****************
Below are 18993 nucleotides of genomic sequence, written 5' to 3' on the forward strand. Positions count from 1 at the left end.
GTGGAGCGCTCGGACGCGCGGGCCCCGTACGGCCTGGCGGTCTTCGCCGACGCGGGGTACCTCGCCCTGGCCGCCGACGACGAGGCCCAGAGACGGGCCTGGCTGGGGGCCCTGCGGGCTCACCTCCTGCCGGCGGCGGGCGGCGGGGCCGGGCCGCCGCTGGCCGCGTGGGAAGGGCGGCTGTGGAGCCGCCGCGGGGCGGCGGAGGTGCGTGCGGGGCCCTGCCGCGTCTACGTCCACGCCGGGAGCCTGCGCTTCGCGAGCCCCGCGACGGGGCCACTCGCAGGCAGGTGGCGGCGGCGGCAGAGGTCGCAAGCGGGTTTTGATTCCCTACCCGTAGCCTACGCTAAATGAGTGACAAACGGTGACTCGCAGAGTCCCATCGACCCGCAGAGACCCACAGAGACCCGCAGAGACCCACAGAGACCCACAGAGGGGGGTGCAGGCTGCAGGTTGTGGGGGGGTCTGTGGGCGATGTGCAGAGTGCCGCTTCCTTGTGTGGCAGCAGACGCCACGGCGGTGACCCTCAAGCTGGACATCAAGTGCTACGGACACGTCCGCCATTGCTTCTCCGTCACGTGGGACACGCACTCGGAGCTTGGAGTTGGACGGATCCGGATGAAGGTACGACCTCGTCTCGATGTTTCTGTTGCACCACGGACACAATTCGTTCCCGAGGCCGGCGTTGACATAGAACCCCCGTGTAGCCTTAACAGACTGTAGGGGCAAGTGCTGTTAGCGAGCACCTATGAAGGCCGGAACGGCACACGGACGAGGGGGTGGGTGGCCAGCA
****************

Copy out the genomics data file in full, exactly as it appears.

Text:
Below are 18993 nucleotides of genomic sequence, written 5' to 3' on the forward strand. Positions count from 1 at the left end.
GTGGAGCGCTCGGACGCGCGGGCCCCGTACGGCCTGGCGGTCTTCGCCGACGCGGGGTACCTCGCCCTGGCCGCCGACGACGAGGCCCAGAGACGGGCCTGGCTGGGGGCCCTGCGGGCTCACCTCCTGCCGGCGGCGGGCGGCGGGGCCGGGCCGCCGCTGGCCGCGTGGGAAGGGCGGCTGTGGAGCCGCCGCGGGGCGGCGGAGGTGCGTGCGGGGCCCTGCCGCGTCTACGTCCACGCCGGGAGCCTGCGCTTCGCGAGCCCCGCGACGGGGCCACTCGCAGGCAGGTGGCGGCGGCGGCAGAGGTCGCAAGCGGGTTTTGATTCCCTACCCGTAGCCTACGCTAAATGAGTGACAAACGGTGACTCGCAGAGTCCCATCGACCCGCAGAGACCCACAGAGACCCGCAGAGACCCACAGAGACCCACAGAGGGGGGTGCAGGCTGCAGGTTGTGGGGGGGTCTGTGGGCGATGTGCAGAGTGCCGCTTCCTTGTGTGGCAGCAGACGCCACGGCGGTGACCCTCAAGCTGGACATCAAGTGCTACGGACACGTCCGCCATTGCTTCTCCGTCACGTGGGACACGCACTCGGAGCTTGGAGTTGGACGGATCCGGATGAAGGTACGACCTCGTCTCGATGTTTCTGTTGCACCACGGACACAATTCGTTCCCGAGGCCGGCGTTGACATAGAACCCCCGTGTAGCCTTAACAGACTGTAGGGGCAAGTGCTGTTAGCGAGCACCTATGAAGGCCGGAACGGCACACGGACGAGGGGGTGGGTGGCCAGCA